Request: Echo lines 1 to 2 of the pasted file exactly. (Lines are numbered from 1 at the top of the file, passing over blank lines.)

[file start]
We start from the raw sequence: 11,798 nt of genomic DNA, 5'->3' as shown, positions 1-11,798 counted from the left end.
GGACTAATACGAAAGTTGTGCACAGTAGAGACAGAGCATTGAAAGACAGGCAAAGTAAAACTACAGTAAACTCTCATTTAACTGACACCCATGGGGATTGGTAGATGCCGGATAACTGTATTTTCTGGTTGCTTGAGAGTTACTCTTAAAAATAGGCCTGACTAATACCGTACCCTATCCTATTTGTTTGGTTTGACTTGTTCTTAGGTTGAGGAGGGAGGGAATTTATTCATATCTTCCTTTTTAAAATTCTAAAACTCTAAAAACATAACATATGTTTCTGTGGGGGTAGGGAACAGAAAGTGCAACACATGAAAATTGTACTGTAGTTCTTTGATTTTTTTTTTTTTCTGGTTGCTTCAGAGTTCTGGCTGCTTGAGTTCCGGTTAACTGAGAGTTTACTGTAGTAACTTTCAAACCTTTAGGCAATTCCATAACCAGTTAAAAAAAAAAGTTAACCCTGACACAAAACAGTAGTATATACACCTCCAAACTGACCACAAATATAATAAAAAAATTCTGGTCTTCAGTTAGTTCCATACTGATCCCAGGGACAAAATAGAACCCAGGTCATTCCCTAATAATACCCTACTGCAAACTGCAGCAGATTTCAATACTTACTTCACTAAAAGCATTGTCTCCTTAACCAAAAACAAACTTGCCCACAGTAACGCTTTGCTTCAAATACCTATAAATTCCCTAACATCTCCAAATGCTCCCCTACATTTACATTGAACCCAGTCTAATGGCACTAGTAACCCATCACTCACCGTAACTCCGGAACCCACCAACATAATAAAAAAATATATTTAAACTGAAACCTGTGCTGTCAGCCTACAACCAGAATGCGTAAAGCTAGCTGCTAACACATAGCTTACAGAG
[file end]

We start from the raw sequence: 11,798 nt of genomic DNA, 5'->3' as shown, positions 1-11,798 counted from the left end.
GGACTAATACGAAAGTTGTGCACAGTAGAGACAGAGCATTGAAAGACAGGCAAAGTAAAACTACAGTAAACTCTCATTTAACTGACACCCATGGGGATTGGTAGATGCCGGATAACTGTATTTTCTGGTTGCTTGAGAGTTACTCTTAAAAATAGGCCTGACTAATACCGTACCCTATCCTATTTGTTTGGTTTGACTTGTTCTTAGGTTGAGGAGGGAGGGAATTTATTCATATCTTCCTTTTTAAAATTCTAAAACTCTAAAAACATAACATATGTTTCTGTGGGGGTAGGGAACAGAAAGTGCAACACATGAAAATTGTACTGTAGTTCTTTGATTTTTTTTTTTTTCTGGTTGCTTCAGAGTTCTGGCTGCTTGAGTTCCGGTTAACTGAGAGTTTACTGTAGTAACTTTCAAACCTTTAGGCAATTCCATAACCAGTTAAAAAAAAAAGTTAACCCTGACACAAAACAGTAGTATATACACCTCCAAACTGACCACAAATATAATAAAAAAATTCTGGTCTTCAGTTAGTTCCATACTGATCCCAGGGACAAAATAGAACCCAGGTCATTCCCTAATAATACCCTACTGCAAACTGCAGCAGATTTCAATACTTACTTCACTAAAAGCATTGTCTCCTTAACCAAAAACAAACTTGCCCACAGTAACGCTTTGCTTCAAATACCTATAAATTCCCTAACATCTCCAAATGCTCCCCTACATTTACATTGAACCCAGTCTAATGGCACTAGTAACCCATCACTCACCGTAACTCCGGAACCCACCAACATAATAAAAAAATATATTTAAACTGAAACCTGTGCTGTCAGCCTACAACCAGAATGCGTAAAGCTAGCTGCTAACACATAGCTTACAGAG